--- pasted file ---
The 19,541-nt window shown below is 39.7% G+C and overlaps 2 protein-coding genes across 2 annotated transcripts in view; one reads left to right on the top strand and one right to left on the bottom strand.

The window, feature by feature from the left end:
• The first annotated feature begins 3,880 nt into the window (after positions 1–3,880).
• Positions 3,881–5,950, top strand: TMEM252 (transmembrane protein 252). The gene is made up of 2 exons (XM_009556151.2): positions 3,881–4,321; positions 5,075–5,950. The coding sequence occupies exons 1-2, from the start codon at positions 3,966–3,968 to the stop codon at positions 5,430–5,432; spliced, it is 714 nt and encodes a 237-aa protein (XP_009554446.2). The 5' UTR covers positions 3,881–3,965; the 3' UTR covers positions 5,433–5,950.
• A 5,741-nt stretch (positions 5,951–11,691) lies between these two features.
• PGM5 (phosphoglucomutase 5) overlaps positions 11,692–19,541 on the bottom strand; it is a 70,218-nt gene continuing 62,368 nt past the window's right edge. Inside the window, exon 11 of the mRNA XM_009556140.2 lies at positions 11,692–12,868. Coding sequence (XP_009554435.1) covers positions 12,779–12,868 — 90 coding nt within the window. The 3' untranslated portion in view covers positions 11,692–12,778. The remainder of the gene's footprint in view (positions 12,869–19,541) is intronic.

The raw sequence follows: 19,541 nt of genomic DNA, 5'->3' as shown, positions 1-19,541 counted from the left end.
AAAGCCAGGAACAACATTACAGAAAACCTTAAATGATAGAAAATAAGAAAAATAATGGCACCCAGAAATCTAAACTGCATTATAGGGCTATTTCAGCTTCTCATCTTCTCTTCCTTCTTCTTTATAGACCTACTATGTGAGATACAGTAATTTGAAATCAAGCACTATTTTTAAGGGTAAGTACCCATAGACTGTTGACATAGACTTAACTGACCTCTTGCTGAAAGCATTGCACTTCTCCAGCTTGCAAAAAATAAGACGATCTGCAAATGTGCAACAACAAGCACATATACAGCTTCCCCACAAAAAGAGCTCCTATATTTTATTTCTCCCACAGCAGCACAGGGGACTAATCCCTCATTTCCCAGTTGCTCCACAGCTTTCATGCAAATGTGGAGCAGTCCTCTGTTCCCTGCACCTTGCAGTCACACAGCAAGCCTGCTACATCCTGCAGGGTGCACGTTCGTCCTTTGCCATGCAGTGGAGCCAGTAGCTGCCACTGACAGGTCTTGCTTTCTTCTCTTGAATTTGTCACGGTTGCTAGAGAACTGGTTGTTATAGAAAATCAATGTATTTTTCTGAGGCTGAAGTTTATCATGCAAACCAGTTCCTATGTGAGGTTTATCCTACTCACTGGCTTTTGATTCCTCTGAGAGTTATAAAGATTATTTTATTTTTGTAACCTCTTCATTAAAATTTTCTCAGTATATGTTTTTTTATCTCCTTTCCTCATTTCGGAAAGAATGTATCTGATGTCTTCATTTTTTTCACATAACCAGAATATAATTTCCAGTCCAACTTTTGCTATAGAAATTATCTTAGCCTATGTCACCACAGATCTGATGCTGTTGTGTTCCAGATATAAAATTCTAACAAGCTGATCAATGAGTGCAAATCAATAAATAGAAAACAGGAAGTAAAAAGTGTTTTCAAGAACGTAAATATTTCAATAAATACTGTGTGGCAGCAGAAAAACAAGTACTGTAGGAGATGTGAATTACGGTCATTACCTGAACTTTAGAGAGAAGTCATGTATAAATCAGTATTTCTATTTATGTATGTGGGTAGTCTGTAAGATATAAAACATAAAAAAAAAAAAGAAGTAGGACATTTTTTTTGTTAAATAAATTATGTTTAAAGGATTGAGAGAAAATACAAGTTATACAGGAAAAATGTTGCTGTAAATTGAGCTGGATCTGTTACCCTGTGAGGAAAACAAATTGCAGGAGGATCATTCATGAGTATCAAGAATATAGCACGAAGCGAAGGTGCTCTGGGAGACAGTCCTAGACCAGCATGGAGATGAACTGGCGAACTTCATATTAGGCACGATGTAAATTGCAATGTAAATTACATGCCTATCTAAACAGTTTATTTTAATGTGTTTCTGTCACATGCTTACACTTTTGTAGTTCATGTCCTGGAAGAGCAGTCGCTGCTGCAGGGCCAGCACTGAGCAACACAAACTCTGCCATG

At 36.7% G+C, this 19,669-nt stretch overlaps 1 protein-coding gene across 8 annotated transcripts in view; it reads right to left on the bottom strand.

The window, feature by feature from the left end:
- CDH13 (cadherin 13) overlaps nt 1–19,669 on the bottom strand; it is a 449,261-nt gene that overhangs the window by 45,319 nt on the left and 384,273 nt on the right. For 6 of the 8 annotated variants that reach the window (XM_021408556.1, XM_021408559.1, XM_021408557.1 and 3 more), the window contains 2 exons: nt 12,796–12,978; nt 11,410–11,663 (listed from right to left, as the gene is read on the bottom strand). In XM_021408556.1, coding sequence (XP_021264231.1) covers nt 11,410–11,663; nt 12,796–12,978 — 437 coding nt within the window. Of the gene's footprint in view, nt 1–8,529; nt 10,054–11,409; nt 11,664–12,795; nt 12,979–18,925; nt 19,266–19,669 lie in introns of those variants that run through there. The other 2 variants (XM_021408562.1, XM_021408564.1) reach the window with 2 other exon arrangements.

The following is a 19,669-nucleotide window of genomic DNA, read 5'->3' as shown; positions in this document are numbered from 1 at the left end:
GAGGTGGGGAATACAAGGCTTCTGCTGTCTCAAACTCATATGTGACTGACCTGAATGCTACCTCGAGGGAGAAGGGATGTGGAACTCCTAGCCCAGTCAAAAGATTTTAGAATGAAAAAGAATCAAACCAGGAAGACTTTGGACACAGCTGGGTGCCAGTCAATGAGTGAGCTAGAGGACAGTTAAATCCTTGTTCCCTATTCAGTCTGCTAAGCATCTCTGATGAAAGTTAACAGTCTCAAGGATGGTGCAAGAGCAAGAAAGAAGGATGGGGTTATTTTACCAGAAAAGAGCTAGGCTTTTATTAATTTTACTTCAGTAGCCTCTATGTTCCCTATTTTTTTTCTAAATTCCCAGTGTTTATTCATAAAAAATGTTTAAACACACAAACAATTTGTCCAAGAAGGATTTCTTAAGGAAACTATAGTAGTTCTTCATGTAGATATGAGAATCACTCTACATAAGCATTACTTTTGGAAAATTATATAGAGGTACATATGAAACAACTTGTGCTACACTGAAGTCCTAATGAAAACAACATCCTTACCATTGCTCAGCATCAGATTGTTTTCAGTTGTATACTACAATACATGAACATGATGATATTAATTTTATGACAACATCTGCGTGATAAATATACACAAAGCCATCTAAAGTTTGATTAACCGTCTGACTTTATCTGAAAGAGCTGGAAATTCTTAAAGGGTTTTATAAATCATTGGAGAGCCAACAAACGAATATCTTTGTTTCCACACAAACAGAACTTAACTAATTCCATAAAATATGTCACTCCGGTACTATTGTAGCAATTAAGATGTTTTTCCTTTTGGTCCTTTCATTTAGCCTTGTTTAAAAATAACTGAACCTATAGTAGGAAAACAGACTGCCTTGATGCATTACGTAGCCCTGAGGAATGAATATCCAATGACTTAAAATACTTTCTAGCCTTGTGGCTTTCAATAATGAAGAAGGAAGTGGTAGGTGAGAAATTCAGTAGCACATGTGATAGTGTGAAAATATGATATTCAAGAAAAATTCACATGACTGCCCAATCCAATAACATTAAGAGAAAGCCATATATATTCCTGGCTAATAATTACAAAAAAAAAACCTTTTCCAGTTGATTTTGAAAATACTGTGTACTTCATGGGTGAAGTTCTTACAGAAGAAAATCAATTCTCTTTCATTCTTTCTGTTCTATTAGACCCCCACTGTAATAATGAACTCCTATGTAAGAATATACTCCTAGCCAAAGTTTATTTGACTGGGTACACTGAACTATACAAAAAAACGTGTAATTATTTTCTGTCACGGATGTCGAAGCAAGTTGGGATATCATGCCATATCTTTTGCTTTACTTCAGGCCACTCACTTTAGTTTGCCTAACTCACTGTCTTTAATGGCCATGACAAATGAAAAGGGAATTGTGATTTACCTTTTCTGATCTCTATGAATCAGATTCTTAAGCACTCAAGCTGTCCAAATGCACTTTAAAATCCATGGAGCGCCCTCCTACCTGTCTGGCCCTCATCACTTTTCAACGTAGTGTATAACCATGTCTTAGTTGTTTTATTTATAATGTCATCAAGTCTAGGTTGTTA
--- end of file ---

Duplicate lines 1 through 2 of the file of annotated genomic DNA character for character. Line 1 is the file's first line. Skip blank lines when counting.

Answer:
The 19,541-nt window shown below is 39.7% G+C and overlaps 2 protein-coding genes across 2 annotated transcripts in view; one reads left to right on the top strand and one right to left on the bottom strand.

The window, feature by feature from the left end: